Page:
IRS Proposes Clearer Tax Rules for Same-Sex Married Couplesby
More than two years after the US Supreme Court, in United States v.Windsor, struck down the section of the Defense of Marriage Act that prohibits same-sex marriages, the IRS and the US Treasury Department released new proposed regulations clarifying the federal tax rules for married couples.
The regulations, announced on Oct. 21, would build upon the blueprint issued by the IRS in Revenue Ruling 2013-17 immediately following the landmark Windsor decision in 2013.
All barriers to same-sex marriages came crashing down on June 26, 2015, when the nation's top court ruled, in Obergefell v. Hodges, that such unions are legal in every state of the country.
Under the proposed regulations, any marriage of two individuals â whether they are of the same sex or opposite sex â will now be recognized for federal tax purposes if that marriage is recognized by any US state, possession, or territory. The regulations would also interpret the terms âhusbandâ and âwifeâ to encompass the partners of a same-sex marriage, as well as a traditional marriage.
âThe proposed regulations confirm that terms in the federal tax code relating to marriage should be interpreted to include same-sex spouses as well as opposite-sex spouses, ensuring that all are treated equally under the law,â Treasury Secretary Jacob Lew said in a written statement. âThese regulations provide additional clarity on how the federal government will treat same-sex couples for tax purposes in light of the Supreme Court's historic decision on same-sex marriage.â
Generally, same-sex couples who have married can opt to file their tax returns as either a married couple filing jointly or married filing separately, just as an opposite-sex couple can.
However, the proposed rules would not apply to domestic partnerships, civil unions, or similar relationships. This would protect individuals who have specifically chosen to enter into this type of relationship under state law, rather than a marriage, because they can retain their single status for federal tax purposes.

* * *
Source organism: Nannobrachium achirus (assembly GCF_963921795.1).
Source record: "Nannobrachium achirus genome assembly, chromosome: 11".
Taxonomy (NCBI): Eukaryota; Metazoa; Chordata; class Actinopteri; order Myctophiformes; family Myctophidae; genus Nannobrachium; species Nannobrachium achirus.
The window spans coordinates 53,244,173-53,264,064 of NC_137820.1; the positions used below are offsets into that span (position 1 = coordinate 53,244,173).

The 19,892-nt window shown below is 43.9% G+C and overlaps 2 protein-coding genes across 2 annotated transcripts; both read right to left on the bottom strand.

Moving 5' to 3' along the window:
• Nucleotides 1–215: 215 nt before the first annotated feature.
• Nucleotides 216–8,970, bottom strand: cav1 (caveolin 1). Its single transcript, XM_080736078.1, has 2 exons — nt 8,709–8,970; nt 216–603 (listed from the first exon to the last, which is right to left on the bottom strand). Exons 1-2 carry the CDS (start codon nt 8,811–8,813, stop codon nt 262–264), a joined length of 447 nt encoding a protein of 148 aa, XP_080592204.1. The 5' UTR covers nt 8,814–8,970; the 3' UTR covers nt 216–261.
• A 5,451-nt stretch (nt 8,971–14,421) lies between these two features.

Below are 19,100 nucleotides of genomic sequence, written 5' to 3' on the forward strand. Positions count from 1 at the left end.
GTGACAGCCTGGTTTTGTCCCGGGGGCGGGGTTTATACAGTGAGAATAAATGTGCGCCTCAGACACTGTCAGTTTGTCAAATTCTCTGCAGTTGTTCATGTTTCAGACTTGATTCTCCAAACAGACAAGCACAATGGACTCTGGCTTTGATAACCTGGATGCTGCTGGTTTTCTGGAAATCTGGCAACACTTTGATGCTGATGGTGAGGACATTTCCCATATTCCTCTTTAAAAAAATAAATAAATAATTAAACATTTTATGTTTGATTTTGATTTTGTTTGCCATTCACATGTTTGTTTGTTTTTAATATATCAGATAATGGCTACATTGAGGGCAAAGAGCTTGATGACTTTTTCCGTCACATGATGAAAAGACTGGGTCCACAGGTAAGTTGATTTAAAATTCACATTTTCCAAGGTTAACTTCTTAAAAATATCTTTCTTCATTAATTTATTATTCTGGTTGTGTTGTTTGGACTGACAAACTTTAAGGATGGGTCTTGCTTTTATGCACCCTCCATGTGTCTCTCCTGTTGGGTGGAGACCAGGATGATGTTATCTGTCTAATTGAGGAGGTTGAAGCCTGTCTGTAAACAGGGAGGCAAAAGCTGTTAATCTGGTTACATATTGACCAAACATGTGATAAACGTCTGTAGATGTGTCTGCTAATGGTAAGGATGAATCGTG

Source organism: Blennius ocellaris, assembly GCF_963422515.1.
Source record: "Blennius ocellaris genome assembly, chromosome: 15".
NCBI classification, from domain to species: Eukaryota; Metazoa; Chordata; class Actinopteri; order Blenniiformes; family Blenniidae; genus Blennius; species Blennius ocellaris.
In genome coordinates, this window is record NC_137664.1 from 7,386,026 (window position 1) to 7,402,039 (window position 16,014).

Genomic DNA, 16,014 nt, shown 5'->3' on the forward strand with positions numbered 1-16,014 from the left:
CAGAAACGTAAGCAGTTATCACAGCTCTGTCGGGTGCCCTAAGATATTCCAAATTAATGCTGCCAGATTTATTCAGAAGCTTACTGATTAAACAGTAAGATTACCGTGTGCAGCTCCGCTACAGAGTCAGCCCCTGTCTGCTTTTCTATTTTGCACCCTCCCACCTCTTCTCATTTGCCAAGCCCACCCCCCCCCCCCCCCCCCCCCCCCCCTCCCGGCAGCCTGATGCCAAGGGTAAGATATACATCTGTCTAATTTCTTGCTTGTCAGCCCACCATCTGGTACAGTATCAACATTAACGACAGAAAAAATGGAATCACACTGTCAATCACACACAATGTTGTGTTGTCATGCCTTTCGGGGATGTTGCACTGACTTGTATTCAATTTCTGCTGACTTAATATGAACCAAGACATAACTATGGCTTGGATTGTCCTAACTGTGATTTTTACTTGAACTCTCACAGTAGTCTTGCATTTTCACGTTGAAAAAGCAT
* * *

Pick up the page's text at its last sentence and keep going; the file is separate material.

Although the changes for same-sex couples are generally viewed as being favorable, such couples may face the âmarriage penaltyâ for the first time. This results in a higher tax being assessed on a couple jointly than they would owe as single taxpayers. Typically, the marriage penalty is triggered when middle-to-upper-income spouses earn roughly the same amount of income. Conversely, same-sex couples may now benefit from other tax law provisions, including use of qualified retirement plans and IRAs, and estate and gift tax exemptions.
Led by Sen. Ron Wyden (D-OR), Senate Democrats introduced legislation shortly after the Obergefell decision that would remove gender-specific terms, such as âhusbandâ and âwife,â from the tax code, but pundits give the bill little chance of enactment.
âWith new rules enshrining marriage equality in our tax laws, we're taking another important step in a very long march,â Wyden said in a written statement on Wednesday. âTo guarantee equal dignity in the eyes of the law, our policies must be built around fairness and acceptance. That's what these proposed rules are all about.â
We will continue to monitor developments.
Ken Berry, Esq., is a nationally known writer and editor specializing in tax, financial, and legal matters. During his long career, he has served as managing editor of a publisher of content-based marketing tools and vice president of an online continuing education company. As a freelance writer, Ken has authored thousands of articles for a...